Secondary European funds portfolio goes to US buyer

10 holdings in Project Carnaby with a value of €80-€90m under offer

A portfolio of secondary units in south-eastern European funds is under offer to a US buyer.

Jones Lang Lasalle Corporate Finance advised the vendor, a UK-based fund manager, on the sale of 10 holdings packaged as Project Carnaby.

The value of the portfolio’s units is believed to be between €80m and €90m, but the underlying leveraged assets – land, developments and property in countries such as Romania, Ukraine, Russia and the former Yugoslavia – may not have been recently marked to market.

A price at around 50 cents in the euro is thought to have been agreed for Carnaby with the chosen bidder.

Its identity is unconfirmed but has been tipped by sources as a US fund of hedge funds. One said: “What is interesting is a new, increasingly diversified group of buyers looking at this market.”

Jones Lang Lasalle CF declined to comment.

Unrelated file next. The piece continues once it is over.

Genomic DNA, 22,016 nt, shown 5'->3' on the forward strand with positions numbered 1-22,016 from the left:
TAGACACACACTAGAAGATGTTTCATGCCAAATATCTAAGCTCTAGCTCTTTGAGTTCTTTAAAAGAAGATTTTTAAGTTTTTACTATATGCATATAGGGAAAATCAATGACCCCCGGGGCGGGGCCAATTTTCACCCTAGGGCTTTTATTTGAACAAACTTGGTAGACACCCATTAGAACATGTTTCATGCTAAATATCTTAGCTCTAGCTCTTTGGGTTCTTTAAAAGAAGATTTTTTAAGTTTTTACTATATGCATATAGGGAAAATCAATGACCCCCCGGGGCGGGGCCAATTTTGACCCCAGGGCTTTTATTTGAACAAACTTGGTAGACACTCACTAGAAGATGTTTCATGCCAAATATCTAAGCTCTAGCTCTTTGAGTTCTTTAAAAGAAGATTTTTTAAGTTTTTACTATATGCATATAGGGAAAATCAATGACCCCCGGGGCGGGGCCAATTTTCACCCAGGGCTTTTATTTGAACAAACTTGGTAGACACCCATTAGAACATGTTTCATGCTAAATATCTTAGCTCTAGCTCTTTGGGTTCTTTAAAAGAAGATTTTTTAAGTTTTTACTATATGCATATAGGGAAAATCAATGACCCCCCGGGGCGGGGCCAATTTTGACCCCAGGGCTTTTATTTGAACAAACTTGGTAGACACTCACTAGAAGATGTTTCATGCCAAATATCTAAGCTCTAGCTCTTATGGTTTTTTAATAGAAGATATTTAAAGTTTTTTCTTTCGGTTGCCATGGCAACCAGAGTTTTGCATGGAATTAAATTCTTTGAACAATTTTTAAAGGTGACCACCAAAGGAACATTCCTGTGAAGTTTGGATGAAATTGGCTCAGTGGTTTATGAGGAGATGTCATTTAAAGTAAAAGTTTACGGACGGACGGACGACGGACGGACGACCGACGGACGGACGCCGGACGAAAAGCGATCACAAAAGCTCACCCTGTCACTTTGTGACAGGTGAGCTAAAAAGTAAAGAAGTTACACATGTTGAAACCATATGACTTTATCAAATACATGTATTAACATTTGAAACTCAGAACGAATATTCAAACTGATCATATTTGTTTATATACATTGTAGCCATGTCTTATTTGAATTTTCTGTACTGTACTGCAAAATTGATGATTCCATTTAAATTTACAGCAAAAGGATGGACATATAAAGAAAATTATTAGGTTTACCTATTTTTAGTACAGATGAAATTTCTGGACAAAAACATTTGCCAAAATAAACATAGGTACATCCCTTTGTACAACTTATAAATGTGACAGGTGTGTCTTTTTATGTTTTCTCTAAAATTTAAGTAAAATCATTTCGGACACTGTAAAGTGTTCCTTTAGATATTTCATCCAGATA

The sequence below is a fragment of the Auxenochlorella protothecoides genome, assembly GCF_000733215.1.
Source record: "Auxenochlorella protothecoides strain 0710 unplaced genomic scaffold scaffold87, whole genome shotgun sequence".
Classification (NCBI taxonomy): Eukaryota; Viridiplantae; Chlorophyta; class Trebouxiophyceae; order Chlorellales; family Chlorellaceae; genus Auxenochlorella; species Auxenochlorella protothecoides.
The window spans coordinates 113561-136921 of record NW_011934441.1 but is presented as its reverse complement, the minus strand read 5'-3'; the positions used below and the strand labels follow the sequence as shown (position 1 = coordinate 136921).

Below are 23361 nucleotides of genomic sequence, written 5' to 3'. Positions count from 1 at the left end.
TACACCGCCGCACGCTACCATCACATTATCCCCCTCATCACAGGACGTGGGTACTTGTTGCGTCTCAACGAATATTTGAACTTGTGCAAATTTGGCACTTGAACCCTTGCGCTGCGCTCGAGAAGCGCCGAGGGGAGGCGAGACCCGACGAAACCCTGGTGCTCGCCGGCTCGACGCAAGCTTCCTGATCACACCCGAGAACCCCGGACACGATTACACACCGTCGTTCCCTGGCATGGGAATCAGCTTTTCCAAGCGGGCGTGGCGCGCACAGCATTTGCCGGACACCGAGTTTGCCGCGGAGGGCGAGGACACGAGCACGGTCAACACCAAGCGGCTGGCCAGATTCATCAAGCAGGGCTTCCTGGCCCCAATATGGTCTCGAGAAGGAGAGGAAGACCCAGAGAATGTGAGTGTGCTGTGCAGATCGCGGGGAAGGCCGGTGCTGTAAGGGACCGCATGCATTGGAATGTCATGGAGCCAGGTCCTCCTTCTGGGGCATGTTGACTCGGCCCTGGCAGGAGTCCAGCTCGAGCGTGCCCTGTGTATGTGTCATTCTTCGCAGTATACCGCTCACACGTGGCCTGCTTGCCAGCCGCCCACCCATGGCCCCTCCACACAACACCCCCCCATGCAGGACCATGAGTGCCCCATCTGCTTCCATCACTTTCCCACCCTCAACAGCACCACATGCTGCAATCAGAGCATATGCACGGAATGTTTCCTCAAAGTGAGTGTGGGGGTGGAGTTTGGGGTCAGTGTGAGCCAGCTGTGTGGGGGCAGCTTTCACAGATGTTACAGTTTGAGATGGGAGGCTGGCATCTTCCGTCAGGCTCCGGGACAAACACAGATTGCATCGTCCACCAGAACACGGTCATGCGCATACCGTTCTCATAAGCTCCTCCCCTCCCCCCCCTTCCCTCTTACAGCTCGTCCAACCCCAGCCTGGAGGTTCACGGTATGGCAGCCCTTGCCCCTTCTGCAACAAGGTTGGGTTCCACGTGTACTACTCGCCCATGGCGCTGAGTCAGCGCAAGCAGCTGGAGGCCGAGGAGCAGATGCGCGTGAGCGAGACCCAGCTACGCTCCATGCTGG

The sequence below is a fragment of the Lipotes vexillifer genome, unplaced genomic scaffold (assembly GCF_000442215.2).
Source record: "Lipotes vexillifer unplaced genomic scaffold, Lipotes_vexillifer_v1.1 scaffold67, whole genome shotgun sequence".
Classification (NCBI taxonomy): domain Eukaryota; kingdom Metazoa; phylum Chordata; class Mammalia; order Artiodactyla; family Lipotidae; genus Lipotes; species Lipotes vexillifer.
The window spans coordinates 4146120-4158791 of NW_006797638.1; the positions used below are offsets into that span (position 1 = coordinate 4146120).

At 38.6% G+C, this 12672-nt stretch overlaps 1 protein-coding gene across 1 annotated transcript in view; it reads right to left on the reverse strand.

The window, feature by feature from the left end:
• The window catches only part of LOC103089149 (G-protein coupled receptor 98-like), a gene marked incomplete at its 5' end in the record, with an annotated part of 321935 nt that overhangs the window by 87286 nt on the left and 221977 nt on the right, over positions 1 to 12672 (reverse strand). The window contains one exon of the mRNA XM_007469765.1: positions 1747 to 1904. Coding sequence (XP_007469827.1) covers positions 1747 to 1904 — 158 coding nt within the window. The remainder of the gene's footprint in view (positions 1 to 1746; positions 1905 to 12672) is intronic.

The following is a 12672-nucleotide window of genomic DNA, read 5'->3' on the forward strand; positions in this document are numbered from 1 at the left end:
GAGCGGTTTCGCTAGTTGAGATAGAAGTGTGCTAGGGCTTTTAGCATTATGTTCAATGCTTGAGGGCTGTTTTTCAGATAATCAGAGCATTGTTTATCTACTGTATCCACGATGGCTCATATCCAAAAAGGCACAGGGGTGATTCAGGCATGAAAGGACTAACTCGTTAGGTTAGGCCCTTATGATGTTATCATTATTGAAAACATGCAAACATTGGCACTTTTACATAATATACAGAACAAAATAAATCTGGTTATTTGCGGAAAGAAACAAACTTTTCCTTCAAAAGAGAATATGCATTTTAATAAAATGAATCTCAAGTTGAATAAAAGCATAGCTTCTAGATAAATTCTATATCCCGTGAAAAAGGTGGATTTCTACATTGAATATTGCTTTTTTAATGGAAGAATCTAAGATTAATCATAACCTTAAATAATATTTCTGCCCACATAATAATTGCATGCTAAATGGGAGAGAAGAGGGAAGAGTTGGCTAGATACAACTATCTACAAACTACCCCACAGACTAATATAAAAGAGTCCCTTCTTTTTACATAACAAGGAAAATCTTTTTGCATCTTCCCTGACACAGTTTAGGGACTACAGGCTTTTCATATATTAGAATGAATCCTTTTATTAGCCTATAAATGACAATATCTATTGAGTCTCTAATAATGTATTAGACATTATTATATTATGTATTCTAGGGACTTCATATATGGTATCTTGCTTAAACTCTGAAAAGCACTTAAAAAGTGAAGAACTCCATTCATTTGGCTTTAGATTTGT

A second portfolio has been in the market, of units with a face value of approximately $100m in eight European and Asian real estate funds plus others in the US, and is under offer. CBRE Real Estate Finance and Lazards are advising the vendor, a Dutch financial services group.

Lazards has agreed a sale of the US units, roughly 60% of the whole by value, to a US buyer for a single-digit discount. One source said: “About half the US portfolio was an interest in a 2010 post-crisis fund which a lot of people were keen to get exposure to”.

One newcomer to European property fund secondaries is Origami Capital, which last year raised the Origami Secondary Fund 2 to buy illiquid fund shares.

Paul Parker, head of Europe and Asia at private equity and property secondaries specialist Landmark Partners, said: “People now accept the secondary market as an obvious property investment management tool. There is plenty of capital, from specialist players like ourselves and there are ‘one-offs’ too.”

Earlier this year, Landmark Partners said it expected global secondary trades to increase this year, from $12bn to $14bn, including more in Europe. (See European fund terminations)

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